Oh, Mr Robert Altman- why did you have to go so soon?
Amazing Director- film genius Robert Altman passed away Monday at age 81.
I credit this man with introducing me to the brilliant Bud Cort (M.A.S.H. and Brewster McCloud)
and for creating mylifelong crush on Elliot Gould-- and inviting me into dreamy ghost like scenarios --like those of Three Women and IMAGES. Susannah York in Images evokes all the creepy strangeness - that would make David Lynch envious.
The following is from writer Rick Lyman for NEW YORK TIMES:
"A risk-taker with a tendency toward mischief, Mr. Altman is perhaps best remembered for a run of masterly films — six in five years — that propelled him to the forefront of American directors and culminated in 1975 with what many regard as his greatest film, “Nashville,” a complex, character-filled drama told against the backdrop of a presidential primary.
They were free-wheeling, genre-bending films that captured the jaded disillusionment of the 70s. The best known was “MASH,” the 1970 comedy set in a field hospital during the Korean war but clearly aimed at antiwar sentiments engendered by Vietnam. Its success, both critically and at the box office, opened the way for Mr. Altman to pursue his ambitions.
In 1971 he took on the Western, making “McCabe and Mrs. Miller” with Warren Beatty and Julie Christie. In 1972, he dramatized a woman’s psychological disintegration in “Images,” starring Susannah York. In 1973, he tackled the private-eye genre with a somewhat loopy adaptation of Raymond Chandler’s “The Long Goodbye,” with the laid-back Elliott Gould playing Philip Marlowe as a 70s retro-hipster. And in 1974 he released two films, exploring gambling addiction in “California Split” and riffing on the Dust Bowl gangster saga with “Thieves Like Us.”
Unlike most directors whose flames burned brightest in the early 1970s — and frequently flickered out — Mr. Altman did not come to Hollywood from critical journals and newfangled film schools. He had had a long career in industrial films and television. In an era that celebrated fresh voices steeped in film history — young directors like Francis Ford Coppola, Peter Bogdanovich and Martin Scorsese — Mr. Altman was like their bohemian uncle, matching the young rebels in their skeptical disdain for the staid conventions of mainstream filmmaking and the establishment that supported it.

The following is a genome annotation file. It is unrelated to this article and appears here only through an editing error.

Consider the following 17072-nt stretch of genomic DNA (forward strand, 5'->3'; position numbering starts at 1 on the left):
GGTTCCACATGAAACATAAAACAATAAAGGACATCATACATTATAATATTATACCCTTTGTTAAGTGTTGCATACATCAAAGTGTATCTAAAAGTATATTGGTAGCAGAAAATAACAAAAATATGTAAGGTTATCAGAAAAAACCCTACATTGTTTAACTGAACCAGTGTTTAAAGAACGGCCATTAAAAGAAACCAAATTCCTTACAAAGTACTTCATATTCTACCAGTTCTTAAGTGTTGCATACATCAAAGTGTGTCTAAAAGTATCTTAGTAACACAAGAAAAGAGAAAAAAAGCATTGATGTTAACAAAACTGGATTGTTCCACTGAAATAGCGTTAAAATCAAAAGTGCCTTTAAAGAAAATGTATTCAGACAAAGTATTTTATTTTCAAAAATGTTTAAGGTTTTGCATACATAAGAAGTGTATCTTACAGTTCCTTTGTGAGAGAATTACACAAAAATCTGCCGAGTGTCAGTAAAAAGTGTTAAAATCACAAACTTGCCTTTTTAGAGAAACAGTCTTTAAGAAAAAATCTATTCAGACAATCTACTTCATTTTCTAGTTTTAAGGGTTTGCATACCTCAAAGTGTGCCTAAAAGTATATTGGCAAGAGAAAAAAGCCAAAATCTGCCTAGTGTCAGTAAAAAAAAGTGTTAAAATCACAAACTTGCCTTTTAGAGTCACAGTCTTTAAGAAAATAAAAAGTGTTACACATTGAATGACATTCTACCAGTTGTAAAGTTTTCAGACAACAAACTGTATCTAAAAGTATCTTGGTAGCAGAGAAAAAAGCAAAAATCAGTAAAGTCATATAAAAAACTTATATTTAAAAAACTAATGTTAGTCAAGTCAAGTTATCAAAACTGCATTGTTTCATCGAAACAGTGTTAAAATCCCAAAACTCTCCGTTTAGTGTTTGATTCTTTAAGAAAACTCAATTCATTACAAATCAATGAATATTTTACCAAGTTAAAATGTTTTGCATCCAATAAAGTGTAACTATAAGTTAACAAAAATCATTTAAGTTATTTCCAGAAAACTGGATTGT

Many younger filmmakers continued to admire him as an uncompromising artist who held to his vision in the face of business pressures and who was unjustly overlooked by a film establishment grown fat on special effects and feel-good movies.
In his prime, Mr. Altman was celebrated for his ground-breaking use of multilayer soundtracks. An Altman film might offer a babble of voices competing for attention in crowded, smoky scenes. It was a kind of improvisation that offered a fresh verisimilitude to tired, stagey Hollywood genres.
He was often referred to as a cult director, and it rankled him. “What is a cult?” Mr. Altman said. “It just means not enough people to make a minority.”
The storyline had to do with a group of oversexed, booze-soaked Army doctors in a front-line hospital, specifically a Mobile Army Surgical Hospital. Fifteen directors had already turned the job down. But at 45, Mr. Altman signed on, and the movie, “MASH,” became his breakthrough.
Audiences particularly connected with the authority-bashing attitude of the film’s irreverent doctors, Hawkeye (Donald Sutherland) and Trapper John (Mr. Gould).
“The heroes are always on the side of decency and sanity; that’s why they’re contemptuous of the bureaucracy,” the critic Pauline Kael wrote in The New Yorker. “They are heroes because they are competent and sane and gallant, and in this insane situation their gallantry takes the form of scabrous comedy.”
The villains were not the Communist enemy but the marble-hearted military bureaucrats, personified by the pious Frank Burns (Robert Duvall) and the hypocritical Hot Lips Houlihan (Sally Kellerman).
The film was nominated for five Academy Awards, including one for best picture and one for Mr. Altman’s direction, and it won the Golden Palm, or Palme d’Or, the top award at the 1970 Cannes Film Festival, and the best picture of the year award of the National Society of Film Critics.
But it was denied the best-picture Oscar; that award went to “Patton.” Mr. Altman went on to receive four more Academy Award nominations for best director, and two more of producing two best picture nominees, “Nashville” and “Gosford Park.” The only Oscar he received, however, was an honorary one, in 2006.
Mr. Altman was angry that the lone Oscar given to “MASH” went to Ring Lardner Jr., who got sole screen credit for the script. Mr. Altman openly disparaged Mr. Lardner’s work, touching off one of his many feuds. Later, when Mr. Altman seemed unable to duplicate the mix of critical and box-office success that “MASH” had achieved, he grew almost disdainful of the film.
“ ‘MASH’ was a pretty good movie,” Mr. Altman said in an interview. “It wasn’t what 20th Century- Fox thought it was going to be. They almost, when they saw it, cut all the blood out. I fought with my life for that. The picture speaks for itself. It became popular because of the timing. Consequently, it’s considered important, but it’s no better or more important than any of the other films I’ve made.”